08 / 4 / 2014 3.18pm
Roundtable event - Wednesday 5 March, London
The conversation initially focussed on the challenges facing NHS staff and the impact this was having on their emotional wellbeing. The group felt maintaining good emotional health and resilience when change was constant was difficult.
Whilst change was recognised as a factor which could impact negatively on us all, there was also a view that in some places we do manage change well and that staff and teams have developed resilience to enable them to cope.
The importance of engaging with staff through the changes was mentioned many times, with participants round the table agreeing that we need to be involved in shaping the change, and that we are more positive about something if we have been made to feel a part of it.
The conversation moved onto a discussion about the factors which underpin emotional resilience. It was felt that social skills were key and that some of the values based recruitment activity currently taking place in the NHS will help recruit staff with the right sort of approach to deal with some of the inevitable challenges they will face.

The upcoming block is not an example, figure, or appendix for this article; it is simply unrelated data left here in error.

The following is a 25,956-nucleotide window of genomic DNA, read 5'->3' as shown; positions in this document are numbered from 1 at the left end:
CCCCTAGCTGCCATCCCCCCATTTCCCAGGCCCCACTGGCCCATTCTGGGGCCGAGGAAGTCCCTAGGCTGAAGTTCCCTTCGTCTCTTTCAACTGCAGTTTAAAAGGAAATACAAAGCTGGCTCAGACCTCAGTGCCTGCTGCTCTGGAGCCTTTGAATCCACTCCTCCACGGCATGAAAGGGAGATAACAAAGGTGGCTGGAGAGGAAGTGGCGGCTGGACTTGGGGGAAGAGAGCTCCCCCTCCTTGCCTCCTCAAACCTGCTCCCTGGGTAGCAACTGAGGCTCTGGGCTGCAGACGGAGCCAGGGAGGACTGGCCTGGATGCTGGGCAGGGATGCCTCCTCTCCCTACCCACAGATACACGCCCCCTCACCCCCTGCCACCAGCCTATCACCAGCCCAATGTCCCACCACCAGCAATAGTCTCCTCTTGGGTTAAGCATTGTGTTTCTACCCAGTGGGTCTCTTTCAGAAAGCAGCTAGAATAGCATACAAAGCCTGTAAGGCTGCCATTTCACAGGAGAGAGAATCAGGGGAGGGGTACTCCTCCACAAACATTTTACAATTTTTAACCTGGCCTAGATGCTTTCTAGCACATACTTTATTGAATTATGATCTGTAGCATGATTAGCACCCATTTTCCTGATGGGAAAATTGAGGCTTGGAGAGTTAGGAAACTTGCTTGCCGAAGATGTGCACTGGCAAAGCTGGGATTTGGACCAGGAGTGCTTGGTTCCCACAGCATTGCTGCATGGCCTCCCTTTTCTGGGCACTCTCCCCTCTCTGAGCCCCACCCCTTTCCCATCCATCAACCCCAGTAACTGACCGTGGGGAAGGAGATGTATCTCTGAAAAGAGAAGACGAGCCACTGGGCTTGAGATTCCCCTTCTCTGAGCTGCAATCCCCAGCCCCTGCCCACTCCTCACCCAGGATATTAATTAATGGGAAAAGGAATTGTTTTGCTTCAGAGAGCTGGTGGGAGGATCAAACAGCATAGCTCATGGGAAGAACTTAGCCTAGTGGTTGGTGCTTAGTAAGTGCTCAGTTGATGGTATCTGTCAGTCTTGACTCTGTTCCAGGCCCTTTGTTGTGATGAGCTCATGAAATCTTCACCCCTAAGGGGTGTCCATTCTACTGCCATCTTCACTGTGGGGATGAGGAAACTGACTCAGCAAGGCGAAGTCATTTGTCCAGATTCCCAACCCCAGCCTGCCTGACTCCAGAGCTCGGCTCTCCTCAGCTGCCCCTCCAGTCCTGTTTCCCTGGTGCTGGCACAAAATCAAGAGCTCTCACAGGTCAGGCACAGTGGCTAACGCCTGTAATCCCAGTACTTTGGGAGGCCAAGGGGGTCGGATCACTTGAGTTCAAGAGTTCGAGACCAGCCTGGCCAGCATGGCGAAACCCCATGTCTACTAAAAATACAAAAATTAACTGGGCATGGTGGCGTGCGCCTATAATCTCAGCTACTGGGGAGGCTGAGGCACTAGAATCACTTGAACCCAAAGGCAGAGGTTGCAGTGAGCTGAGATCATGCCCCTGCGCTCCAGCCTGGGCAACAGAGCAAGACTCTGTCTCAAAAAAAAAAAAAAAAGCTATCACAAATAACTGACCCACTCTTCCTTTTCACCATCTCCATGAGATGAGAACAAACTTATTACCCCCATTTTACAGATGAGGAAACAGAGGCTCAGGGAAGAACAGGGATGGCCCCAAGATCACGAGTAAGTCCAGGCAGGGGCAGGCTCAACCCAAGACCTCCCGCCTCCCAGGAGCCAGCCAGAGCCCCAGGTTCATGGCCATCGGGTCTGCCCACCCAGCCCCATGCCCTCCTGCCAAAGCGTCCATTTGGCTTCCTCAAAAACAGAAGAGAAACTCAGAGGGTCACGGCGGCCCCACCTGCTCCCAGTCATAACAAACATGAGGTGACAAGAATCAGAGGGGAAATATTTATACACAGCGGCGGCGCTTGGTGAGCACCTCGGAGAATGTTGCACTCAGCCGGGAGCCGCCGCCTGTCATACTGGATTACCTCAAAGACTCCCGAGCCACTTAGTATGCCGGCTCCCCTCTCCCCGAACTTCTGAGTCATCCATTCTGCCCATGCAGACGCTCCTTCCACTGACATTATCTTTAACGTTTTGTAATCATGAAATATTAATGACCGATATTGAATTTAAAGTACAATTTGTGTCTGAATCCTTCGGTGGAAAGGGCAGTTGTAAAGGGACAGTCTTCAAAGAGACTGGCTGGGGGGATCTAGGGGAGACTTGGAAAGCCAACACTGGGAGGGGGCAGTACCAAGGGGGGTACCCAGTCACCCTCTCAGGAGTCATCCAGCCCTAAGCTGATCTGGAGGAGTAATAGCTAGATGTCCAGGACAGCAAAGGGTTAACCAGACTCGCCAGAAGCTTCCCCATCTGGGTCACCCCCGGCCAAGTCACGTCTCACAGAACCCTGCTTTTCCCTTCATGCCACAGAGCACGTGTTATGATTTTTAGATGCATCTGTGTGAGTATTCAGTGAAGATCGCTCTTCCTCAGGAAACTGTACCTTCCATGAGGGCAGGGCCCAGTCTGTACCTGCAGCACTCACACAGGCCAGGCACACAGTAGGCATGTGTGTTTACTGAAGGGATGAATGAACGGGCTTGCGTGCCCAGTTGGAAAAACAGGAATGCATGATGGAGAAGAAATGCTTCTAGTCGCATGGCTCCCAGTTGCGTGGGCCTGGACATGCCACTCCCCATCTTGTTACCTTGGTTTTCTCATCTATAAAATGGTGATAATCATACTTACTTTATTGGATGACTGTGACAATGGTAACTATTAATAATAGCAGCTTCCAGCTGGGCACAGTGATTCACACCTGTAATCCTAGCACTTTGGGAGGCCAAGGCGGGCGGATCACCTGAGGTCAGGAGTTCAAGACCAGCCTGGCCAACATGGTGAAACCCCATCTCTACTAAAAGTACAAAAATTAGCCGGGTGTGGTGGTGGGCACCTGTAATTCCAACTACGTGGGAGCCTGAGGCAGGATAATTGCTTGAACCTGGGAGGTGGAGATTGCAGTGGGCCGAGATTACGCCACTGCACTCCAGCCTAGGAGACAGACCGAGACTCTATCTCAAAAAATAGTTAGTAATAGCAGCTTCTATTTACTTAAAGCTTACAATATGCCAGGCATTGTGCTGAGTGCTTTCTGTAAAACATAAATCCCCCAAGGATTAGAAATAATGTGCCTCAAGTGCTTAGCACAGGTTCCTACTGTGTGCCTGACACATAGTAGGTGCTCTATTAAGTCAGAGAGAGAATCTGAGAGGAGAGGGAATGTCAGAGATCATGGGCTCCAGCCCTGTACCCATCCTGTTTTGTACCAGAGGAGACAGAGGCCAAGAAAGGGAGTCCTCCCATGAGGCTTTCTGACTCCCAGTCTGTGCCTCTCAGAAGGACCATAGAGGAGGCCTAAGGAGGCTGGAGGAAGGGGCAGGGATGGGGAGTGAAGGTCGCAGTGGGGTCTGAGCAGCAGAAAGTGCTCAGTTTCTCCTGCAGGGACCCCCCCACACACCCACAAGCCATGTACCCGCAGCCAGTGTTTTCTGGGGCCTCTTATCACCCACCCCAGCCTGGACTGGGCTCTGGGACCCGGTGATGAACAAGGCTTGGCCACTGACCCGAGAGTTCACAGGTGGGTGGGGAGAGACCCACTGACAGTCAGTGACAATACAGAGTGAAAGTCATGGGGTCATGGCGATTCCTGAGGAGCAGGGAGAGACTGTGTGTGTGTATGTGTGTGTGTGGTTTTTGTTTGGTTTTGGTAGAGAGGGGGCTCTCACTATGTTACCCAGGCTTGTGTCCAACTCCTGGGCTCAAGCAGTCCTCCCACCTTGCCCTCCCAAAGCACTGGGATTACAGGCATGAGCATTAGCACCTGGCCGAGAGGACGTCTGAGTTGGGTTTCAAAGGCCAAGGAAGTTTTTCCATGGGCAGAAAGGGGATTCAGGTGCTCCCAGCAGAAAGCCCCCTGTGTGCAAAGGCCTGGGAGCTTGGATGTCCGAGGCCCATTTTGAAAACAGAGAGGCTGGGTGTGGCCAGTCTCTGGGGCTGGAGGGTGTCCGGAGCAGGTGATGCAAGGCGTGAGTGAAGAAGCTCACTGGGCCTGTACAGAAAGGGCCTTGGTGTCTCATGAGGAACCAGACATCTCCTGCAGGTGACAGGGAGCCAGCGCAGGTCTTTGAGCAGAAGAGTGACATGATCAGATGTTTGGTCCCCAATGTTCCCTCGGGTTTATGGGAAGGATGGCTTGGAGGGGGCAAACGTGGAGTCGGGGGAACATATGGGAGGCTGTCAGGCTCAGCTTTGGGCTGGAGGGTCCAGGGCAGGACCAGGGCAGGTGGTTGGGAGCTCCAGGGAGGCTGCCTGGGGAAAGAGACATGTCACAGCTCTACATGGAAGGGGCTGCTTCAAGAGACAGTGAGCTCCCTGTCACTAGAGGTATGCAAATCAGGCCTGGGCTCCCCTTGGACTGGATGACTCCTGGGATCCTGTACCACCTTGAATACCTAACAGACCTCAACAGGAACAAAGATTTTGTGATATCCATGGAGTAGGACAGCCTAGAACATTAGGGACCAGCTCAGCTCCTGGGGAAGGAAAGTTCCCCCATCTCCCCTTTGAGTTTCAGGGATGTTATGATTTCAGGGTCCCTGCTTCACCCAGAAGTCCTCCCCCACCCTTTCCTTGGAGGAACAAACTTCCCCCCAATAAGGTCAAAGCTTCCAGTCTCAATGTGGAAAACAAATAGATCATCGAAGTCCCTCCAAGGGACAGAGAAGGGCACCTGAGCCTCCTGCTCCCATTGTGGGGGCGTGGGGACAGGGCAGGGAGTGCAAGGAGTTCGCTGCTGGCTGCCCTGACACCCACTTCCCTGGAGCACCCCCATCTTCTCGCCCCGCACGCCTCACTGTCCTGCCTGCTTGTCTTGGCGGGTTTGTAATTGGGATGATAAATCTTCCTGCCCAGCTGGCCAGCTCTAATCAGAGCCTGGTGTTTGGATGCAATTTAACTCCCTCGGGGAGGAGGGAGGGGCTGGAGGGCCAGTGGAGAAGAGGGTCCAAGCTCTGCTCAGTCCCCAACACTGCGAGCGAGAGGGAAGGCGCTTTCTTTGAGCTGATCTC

We all experience emotion, but it is how we deal with it that is important. The group also discussed the importance of emotional wellbeing as a prerequisite for giving honest feedback and speaking up – we need to be emotionally sound to give feedback.
Support from managers
There was agreement around the table that in every trust there is groups of managers who are behaving in a way which supports positive emotional wellbeing – we know who they are, one person said, and they are in every trust. Cary suggested that one of the things we should be doing is help to recognise these managers for the good work they do and for them to act as role models.
Support from leaders
There was shared support that the behaviour of leaders was crucial. If the leaders are good role models in the field of emotional wellbeing it sets the tone for the rest of the organisation – the example of the banking industry was quoted as one to look at where wellbeing and staff engagement are becoming increasingly important following the disclosure from some key leaders in that industry that they were suffering mental health problems.
This roundtable was the first of a series of activities which will take place during March and April to gather the views of NHS staff on the issue of emotional wellbeing, what it looks like, how we can measure it, the impact it has on us and how we can make changes to improve.